Find the feeling behind the reason. Knowledge isn’t enough to change behavior. (We have all met crazy shrinks, obese physicians, and divorced marriage counselors.) If you used to love to ski, get to the gym/lose weight/get healthy so you can once again experience the thrill of shooshing down the hill. If you have fifty pounds to lose before you can fit into your ski pants, shrink the change. Break the weight down into five-pound increments. You want early wins. Small wins raise perceived skill level. Big changes come from a succession of small wins. Start a vision board with lots of pictures and words that capture the feelings and emotions associated with reaching your objectives.
3) Shape the Path
Remember the rider who struggled to make decisions? In Paradox of Choice, author Barry Schwartz states that the more options we face, the more we become overloaded. Choice then no longer liberates but debilitates; the rider loses control and the gratification-seeking elephant seeks the bag of potato chips, the remote control or the Haagen-Dazs. Before that happens, limit your options by tweaking your environment to make it easy to choose the activity that moves you to the goal. For example lay out your workout clothes the night before. Bring a thermos bag of food to work so you aren’t tempted by the treats. Environmental tweaks beat self-control every time.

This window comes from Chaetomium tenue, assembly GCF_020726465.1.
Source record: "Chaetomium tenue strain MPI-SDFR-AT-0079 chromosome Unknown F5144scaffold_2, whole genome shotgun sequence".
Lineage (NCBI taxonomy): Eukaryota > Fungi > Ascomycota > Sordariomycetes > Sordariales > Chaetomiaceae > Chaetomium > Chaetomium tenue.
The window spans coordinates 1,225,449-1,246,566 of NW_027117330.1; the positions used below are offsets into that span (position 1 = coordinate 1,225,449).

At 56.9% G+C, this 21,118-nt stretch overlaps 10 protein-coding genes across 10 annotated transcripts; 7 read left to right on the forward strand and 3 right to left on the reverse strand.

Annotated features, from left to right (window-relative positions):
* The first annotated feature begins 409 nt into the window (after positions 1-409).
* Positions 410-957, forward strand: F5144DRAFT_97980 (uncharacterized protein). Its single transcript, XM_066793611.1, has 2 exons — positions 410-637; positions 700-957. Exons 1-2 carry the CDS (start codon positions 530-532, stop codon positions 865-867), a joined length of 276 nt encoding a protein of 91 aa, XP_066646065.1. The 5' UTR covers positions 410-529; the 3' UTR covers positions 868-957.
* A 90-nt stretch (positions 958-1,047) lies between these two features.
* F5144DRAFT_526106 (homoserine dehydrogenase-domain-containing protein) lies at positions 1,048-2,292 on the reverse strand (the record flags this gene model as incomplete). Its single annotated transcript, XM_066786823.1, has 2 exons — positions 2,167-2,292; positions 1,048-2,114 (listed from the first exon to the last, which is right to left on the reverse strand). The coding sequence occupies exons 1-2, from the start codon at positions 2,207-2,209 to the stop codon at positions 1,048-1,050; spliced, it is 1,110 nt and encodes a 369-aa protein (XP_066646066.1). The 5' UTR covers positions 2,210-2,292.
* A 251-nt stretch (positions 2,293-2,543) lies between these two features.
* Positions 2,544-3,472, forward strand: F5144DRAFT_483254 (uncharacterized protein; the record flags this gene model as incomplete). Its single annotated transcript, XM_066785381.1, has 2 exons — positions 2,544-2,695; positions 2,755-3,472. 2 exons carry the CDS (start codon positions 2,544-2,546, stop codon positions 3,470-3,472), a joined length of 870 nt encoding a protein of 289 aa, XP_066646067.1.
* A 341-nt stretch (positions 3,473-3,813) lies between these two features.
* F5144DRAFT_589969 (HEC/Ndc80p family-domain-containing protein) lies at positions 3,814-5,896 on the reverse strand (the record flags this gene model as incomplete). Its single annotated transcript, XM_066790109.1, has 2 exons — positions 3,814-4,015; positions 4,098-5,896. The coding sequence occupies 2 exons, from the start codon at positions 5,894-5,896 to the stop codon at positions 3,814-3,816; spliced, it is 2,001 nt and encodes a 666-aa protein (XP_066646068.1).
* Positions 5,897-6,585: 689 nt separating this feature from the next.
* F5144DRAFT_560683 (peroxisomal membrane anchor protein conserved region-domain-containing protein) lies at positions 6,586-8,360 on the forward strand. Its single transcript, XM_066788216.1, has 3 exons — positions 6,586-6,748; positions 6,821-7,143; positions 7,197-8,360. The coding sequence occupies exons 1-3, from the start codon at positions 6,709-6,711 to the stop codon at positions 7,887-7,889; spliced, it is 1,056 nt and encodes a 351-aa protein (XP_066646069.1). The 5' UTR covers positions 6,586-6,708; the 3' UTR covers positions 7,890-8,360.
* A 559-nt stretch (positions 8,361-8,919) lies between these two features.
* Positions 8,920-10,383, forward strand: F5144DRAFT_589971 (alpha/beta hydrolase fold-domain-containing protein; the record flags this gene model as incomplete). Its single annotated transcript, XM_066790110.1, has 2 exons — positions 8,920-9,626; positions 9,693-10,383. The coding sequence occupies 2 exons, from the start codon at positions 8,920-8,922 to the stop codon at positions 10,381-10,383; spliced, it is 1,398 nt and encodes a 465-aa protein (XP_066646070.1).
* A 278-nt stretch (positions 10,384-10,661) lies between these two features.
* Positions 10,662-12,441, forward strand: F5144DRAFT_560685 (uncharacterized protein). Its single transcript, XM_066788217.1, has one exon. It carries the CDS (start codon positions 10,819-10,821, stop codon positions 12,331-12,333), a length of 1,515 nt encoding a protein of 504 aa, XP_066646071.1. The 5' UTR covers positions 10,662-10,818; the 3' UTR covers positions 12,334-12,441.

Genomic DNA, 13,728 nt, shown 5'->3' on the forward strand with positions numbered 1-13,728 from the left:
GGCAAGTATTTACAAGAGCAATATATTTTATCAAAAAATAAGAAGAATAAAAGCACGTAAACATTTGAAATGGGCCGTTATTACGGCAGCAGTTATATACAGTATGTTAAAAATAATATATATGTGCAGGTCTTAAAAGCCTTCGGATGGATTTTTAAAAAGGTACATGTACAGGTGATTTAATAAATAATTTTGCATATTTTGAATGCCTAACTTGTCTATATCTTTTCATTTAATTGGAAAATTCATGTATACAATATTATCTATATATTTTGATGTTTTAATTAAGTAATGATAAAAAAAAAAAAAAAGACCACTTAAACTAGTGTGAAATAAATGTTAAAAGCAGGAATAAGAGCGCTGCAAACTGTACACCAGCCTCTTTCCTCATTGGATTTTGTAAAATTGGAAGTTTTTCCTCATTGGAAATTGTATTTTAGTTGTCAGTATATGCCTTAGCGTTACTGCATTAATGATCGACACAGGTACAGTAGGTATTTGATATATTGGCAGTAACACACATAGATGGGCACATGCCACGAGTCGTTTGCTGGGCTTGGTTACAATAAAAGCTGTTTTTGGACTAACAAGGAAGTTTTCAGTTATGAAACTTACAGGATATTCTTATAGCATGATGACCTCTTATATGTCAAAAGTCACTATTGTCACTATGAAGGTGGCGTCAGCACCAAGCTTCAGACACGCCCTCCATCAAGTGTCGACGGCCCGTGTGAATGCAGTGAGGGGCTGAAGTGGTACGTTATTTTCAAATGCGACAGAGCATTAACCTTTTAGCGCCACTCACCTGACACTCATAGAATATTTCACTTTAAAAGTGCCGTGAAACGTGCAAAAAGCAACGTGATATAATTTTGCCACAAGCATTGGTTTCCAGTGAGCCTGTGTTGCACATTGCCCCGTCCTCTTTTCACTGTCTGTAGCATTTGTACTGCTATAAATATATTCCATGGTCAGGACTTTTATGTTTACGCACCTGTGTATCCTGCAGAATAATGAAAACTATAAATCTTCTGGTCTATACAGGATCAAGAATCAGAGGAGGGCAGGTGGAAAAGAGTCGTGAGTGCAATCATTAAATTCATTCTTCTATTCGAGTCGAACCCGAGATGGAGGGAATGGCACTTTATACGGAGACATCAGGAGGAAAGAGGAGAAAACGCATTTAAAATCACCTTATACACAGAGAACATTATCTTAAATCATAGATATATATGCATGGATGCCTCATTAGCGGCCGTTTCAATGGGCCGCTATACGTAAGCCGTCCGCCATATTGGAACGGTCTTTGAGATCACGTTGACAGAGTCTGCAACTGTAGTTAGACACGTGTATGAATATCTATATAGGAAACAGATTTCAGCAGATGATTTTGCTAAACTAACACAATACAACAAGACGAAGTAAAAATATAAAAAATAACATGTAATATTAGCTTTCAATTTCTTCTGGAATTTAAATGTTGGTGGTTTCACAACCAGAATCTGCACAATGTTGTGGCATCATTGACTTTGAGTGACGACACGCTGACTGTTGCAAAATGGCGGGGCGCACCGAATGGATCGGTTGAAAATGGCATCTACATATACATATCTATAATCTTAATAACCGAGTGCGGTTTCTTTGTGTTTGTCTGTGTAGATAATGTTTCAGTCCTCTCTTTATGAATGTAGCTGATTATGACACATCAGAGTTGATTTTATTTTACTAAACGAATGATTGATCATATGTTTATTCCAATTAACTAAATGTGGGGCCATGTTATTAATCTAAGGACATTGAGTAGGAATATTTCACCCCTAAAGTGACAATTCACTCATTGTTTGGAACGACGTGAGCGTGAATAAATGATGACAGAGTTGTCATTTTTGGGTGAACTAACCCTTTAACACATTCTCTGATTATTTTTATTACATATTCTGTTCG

Pre-decide that each time you walk into the TV room, you’ll do ten pushups; pre-decide that whenever you drive to Safeway, you’ll phone Mom and ask her if she needs anything. Since habitual behavior is free (it doesn’t take decision-making energy), these “action triggers” can create instant habits.
There is nothing magical about making New Year’s resolutons. Your decision to change can begin on any day – an anniversary, a birthday, even Valentine’s Day. The most important thing is to start. Are you continuing to change and grow? If not, consider this: What could you change and how would that improve your life, your health, and your relationships! Start Now!
Adding Life to Your Years….Dr Les